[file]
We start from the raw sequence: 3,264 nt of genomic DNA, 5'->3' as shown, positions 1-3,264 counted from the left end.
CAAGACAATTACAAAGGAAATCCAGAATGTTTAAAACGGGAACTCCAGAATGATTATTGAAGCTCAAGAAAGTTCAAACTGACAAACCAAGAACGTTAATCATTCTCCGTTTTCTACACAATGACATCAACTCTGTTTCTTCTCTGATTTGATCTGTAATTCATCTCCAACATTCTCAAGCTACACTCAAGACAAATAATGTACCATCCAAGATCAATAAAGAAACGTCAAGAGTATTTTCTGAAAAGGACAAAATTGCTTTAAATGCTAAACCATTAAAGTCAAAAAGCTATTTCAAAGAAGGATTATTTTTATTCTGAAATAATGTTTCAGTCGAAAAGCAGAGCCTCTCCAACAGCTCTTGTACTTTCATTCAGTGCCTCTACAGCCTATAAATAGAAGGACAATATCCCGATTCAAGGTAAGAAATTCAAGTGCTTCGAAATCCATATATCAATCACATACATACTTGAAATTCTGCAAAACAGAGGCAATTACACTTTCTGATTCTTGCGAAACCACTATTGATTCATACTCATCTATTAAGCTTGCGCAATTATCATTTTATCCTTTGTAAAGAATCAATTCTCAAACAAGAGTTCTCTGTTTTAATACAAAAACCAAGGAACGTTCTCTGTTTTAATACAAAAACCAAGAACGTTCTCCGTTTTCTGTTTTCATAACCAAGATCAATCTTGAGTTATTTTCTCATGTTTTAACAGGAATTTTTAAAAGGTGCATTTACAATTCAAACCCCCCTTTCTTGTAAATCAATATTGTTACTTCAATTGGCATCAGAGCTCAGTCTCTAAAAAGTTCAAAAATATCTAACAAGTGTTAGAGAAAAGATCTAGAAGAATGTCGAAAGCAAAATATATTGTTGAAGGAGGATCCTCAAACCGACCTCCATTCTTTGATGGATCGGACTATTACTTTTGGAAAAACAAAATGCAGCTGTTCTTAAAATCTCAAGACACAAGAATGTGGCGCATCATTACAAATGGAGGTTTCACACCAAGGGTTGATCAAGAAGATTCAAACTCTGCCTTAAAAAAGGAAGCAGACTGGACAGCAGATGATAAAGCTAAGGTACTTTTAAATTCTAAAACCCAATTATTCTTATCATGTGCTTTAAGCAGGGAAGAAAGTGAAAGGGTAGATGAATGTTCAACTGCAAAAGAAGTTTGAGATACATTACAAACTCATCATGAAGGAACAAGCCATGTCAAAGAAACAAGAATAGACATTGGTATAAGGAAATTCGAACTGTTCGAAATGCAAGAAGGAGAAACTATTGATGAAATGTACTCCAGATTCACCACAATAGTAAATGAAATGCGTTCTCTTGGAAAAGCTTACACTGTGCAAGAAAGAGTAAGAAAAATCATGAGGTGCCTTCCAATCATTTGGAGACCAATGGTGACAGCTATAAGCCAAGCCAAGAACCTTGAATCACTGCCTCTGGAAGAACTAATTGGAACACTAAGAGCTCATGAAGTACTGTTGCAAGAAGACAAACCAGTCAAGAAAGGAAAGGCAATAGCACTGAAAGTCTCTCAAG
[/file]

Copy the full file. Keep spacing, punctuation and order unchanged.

We start from the raw sequence: 3,264 nt of genomic DNA, 5'->3' as shown, positions 1-3,264 counted from the left end.
CAAGACAATTACAAAGGAAATCCAGAATGTTTAAAACGGGAACTCCAGAATGATTATTGAAGCTCAAGAAAGTTCAAACTGACAAACCAAGAACGTTAATCATTCTCCGTTTTCTACACAATGACATCAACTCTGTTTCTTCTCTGATTTGATCTGTAATTCATCTCCAACATTCTCAAGCTACACTCAAGACAAATAATGTACCATCCAAGATCAATAAAGAAACGTCAAGAGTATTTTCTGAAAAGGACAAAATTGCTTTAAATGCTAAACCATTAAAGTCAAAAAGCTATTTCAAAGAAGGATTATTTTTATTCTGAAATAATGTTTCAGTCGAAAAGCAGAGCCTCTCCAACAGCTCTTGTACTTTCATTCAGTGCCTCTACAGCCTATAAATAGAAGGACAATATCCCGATTCAAGGTAAGAAATTCAAGTGCTTCGAAATCCATATATCAATCACATACATACTTGAAATTCTGCAAAACAGAGGCAATTACACTTTCTGATTCTTGCGAAACCACTATTGATTCATACTCATCTATTAAGCTTGCGCAATTATCATTTTATCCTTTGTAAAGAATCAATTCTCAAACAAGAGTTCTCTGTTTTAATACAAAAACCAAGGAACGTTCTCTGTTTTAATACAAAAACCAAGAACGTTCTCCGTTTTCTGTTTTCATAACCAAGATCAATCTTGAGTTATTTTCTCATGTTTTAACAGGAATTTTTAAAAGGTGCATTTACAATTCAAACCCCCCTTTCTTGTAAATCAATATTGTTACTTCAATTGGCATCAGAGCTCAGTCTCTAAAAAGTTCAAAAATATCTAACAAGTGTTAGAGAAAAGATCTAGAAGAATGTCGAAAGCAAAATATATTGTTGAAGGAGGATCCTCAAACCGACCTCCATTCTTTGATGGATCGGACTATTACTTTTGGAAAAACAAAATGCAGCTGTTCTTAAAATCTCAAGACACAAGAATGTGGCGCATCATTACAAATGGAGGTTTCACACCAAGGGTTGATCAAGAAGATTCAAACTCTGCCTTAAAAAAGGAAGCAGACTGGACAGCAGATGATAAAGCTAAGGTACTTTTAAATTCTAAAACCCAATTATTCTTATCATGTGCTTTAAGCAGGGAAGAAAGTGAAAGGGTAGATGAATGTTCAACTGCAAAAGAAGTTTGAGATACATTACAAACTCATCATGAAGGAACAAGCCATGTCAAAGAAACAAGAATAGACATTGGTATAAGGAAATTCGAACTGTTCGAAATGCAAGAAGGAGAAACTATTGATGAAATGTACTCCAGATTCACCACAATAGTAAATGAAATGCGTTCTCTTGGAAAAGCTTACACTGTGCAAGAAAGAGTAAGAAAAATCATGAGGTGCCTTCCAATCATTTGGAGACCAATGGTGACAGCTATAAGCCAAGCCAAGAACCTTGAATCACTGCCTCTGGAAGAACTAATTGGAACACTAAGAGCTCATGAAGTACTGTTGCAAGAAGACAAACCAGTCAAGAAAGGAAAGGCAATAGCACTGAAAGTCTCTCAAG